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Too many routers! PDF Print E-mail
Frequently Asked Questions - Microsoft ISA Server

For some years now, since we were back as a little boy, the Internet has proliferated into an essential medium. Very few companies remain unconnnected and is generally a fairly easy task with the advent of DSL as a cheap high speed communications medium. I'm surprised however at how many network professionals still have a problem with the concept of getting BOTH their internet going as well as connectivity to the rest of their internal (WAN) network.

People will try and setup their systems sort of like this:

Internet  <----> I'net Router <---> Host/Server <---> WAN Router <---> WAN Link <---> WAN Router <---> Remote Site

What they'll often try and do is have 2 NIC''s (Network Interface Card's) attached to each network, one internal and one external. So far, so good.

What they'll then try and do however is setup the default gateway on BOTH of their NIC's pointing to the router attached to that NIC. This is where the operating system generally as a heart attack and hence what causes people the most grief.

I ask you, how is it that you can have 2 defaults for anything? The whole concept of default is that there is just one "standard". A default gateway is used by the operating system to know where to throw traffic if its not for the local subnet.

"Hmmnn... not for this IP range I live on. I'll throw it at the default gateway and see if it can work it out".

The problem of course lies in that with 2 default gateways, which one should be used? And hence.... it doesnt work.

So. Which default gateway should be entered and where?

Lets answer that with another question. Which is the bigger "more complex" network? Whichever is the more "complex" network should be assigned as the default gateway. Lets see why.

Imagine on your corporate network you have 5 sites. You've been a good boy and used IP's from the Private IP range (according to the RFC's) and have used the following addressing format.

  • 10.0.1.x - Site 1 (main site)
  • 10.0.2.x - Site 2 (across town)
  • 10.0.3.x - Site 3 (Interstate warehouse)
  • 10.0.4.x - Site 4 (Remote Sales Office)
  • 10.0.5.x - Site 5 (Interstate Manufacturing site)

Your "server" above (lets assume Microsoft ISA Server) should have it's default gateway set to the ethernet adaptor IP address of the router used to connect to the Internet. "But how does it connect to the other sites!?" I hear you cry..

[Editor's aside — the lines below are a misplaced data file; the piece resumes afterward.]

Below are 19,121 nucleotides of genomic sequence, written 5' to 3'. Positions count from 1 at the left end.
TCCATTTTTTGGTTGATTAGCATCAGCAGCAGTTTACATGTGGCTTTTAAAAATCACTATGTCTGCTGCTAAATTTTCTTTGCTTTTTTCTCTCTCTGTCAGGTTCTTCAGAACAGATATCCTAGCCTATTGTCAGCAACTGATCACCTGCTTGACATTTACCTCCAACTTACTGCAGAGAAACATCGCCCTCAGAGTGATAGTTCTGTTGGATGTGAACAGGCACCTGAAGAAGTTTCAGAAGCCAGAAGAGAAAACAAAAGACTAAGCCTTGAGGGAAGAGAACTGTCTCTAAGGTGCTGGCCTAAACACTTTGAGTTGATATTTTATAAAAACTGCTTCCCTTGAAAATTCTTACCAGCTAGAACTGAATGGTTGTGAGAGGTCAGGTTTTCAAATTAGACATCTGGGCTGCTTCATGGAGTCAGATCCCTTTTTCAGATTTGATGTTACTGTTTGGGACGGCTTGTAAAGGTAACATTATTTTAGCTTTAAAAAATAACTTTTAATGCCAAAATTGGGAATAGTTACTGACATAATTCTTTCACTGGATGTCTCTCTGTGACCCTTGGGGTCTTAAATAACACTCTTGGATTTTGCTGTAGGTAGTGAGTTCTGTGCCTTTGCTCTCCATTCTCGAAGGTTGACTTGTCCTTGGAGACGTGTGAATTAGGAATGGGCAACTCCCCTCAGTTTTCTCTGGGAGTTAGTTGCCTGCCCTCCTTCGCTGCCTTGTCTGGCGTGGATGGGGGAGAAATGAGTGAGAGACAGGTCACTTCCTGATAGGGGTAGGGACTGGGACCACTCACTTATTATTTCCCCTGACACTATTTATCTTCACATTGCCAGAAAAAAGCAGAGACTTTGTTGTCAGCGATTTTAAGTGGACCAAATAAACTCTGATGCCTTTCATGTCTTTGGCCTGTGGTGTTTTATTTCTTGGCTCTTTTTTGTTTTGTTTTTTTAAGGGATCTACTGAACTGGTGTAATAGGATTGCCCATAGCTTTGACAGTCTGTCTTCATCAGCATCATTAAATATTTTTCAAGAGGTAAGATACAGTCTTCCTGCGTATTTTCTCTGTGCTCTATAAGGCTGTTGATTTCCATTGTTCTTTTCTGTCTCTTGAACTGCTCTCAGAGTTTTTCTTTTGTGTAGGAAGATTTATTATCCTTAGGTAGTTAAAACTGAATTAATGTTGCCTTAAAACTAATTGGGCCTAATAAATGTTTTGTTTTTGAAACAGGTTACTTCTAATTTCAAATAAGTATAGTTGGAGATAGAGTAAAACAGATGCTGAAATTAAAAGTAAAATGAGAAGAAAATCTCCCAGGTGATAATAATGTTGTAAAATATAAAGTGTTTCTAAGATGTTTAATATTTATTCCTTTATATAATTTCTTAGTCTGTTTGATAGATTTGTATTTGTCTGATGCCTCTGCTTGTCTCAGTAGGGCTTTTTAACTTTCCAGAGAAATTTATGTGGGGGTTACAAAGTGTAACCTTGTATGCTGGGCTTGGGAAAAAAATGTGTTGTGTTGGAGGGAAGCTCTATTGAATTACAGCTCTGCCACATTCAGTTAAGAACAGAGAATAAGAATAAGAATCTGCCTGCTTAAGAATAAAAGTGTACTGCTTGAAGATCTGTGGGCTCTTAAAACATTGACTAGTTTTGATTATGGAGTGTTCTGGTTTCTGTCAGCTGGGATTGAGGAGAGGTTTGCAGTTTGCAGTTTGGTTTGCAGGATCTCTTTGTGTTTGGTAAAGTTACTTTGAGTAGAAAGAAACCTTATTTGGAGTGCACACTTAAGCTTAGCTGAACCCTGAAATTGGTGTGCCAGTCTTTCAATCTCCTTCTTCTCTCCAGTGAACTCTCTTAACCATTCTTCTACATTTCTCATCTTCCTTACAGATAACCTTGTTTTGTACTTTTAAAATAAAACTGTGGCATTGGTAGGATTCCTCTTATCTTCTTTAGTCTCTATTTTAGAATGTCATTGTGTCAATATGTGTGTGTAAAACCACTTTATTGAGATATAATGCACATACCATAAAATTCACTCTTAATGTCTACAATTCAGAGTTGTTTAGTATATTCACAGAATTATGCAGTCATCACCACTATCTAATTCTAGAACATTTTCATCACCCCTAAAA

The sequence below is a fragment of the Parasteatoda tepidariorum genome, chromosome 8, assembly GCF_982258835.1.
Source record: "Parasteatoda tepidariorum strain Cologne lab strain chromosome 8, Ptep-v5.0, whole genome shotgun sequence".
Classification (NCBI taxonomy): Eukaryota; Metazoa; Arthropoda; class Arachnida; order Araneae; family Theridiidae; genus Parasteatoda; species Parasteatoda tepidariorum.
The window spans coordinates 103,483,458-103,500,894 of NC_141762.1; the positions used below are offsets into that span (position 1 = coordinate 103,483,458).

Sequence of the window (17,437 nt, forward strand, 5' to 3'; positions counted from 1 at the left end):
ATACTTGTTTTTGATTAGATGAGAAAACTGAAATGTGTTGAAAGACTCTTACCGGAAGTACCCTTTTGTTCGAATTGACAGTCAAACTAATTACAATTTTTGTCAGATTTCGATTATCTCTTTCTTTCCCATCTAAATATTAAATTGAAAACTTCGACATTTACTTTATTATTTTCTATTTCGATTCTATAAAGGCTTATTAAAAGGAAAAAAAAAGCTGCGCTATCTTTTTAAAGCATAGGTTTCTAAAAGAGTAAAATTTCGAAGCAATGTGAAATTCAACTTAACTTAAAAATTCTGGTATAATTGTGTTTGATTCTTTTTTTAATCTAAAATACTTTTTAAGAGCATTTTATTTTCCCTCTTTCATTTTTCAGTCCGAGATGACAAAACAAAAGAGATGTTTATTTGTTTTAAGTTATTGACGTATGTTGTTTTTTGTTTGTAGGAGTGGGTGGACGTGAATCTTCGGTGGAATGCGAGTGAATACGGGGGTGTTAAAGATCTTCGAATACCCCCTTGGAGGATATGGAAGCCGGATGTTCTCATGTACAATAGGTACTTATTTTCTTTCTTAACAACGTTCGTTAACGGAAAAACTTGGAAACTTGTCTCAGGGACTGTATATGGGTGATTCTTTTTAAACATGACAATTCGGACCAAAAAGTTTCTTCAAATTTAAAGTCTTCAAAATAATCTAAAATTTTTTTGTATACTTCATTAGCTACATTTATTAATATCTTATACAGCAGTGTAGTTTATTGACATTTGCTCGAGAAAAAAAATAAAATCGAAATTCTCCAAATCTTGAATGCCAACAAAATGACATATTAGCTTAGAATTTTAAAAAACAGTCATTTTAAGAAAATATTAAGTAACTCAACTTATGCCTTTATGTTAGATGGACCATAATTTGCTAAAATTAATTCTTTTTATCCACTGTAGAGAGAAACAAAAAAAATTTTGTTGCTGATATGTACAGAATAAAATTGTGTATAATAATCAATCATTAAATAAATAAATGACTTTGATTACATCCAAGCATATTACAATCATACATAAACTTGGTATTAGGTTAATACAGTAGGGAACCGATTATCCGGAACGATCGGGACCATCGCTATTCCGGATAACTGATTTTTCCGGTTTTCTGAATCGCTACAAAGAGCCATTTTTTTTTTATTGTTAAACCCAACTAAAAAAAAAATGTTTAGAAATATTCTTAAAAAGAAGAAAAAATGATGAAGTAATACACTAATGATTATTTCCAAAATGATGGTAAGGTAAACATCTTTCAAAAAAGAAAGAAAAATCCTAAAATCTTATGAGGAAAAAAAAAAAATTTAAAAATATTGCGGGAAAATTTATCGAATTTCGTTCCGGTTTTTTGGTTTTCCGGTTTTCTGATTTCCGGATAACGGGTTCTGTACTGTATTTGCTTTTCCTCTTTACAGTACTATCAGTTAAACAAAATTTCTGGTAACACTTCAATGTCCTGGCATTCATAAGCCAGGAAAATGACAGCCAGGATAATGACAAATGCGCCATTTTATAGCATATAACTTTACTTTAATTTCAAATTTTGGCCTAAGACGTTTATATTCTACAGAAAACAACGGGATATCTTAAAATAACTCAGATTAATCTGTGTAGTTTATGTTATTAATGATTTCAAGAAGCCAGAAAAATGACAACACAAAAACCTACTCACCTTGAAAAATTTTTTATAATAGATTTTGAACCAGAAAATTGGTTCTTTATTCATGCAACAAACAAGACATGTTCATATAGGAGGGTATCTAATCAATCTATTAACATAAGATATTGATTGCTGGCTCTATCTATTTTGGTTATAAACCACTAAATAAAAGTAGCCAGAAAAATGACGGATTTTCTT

Easy. Static Routes.

Whilst we can only have 1 default gateway and hence 1 default route, we can define manual "static" (unchanging) routes to direct specific traffic in a specific location.

Say for a moment the Ethernet adaptor of the Rotuer used to connect to our WAN had the addres 10.0.1.254. On our ISA Server we type in the command:

route add -p 10.0.0.0 mask 255.255.0.0 10.0.1.254

Nice command. What the hell does it mean!

If we break it down, the first bit seems pretty easy: route add means to, well, add a route. the -p means to make it permanent, meaning it will "survive" through reboots of the machine.

The 10.0.0.0 basically defines the way that the IP address should look and the word mask followed by 255.255.0.0 means that anything starting with 10.0 should be sent through this new gateway.

The last bit 10.0.1.254 is the IP address that we want to hand this traffic over to.

So let's test our different sites to see if they fit the "rules" of the subnet mask. They all start with 10.0 so everythings cool.

If we opened a new site and gave it the address 10.10.1.x, would our default rule work? No! Because it doesn't fit into our subnet mask component.

Some would say that there should in fact be 4 rules for the 4 sites. eg:

  • route add -p 10.0.2.0 mask 255.255.255.0 10.0.1.254
  • route add -p 10.0.3.0 mask 255.255.255.0 10.0.1.254
  • route add -p 10.0.4.0 mask 255.255.255.0 10.0.1.254
  • route add -p 10.0.5.0 mask 255.255.255.0 10.0.1.254

Whilst each of those will technically work, its up to you to define how you'd like your static routes to be set. My 1st example was simpler but not very specific. The 4 above are quite clear in that they define exaclty which subnet goes where and may be helpful if you actually had a couple of internal routers for different IP ranges.

Hope this article has been of benefit to you!

 

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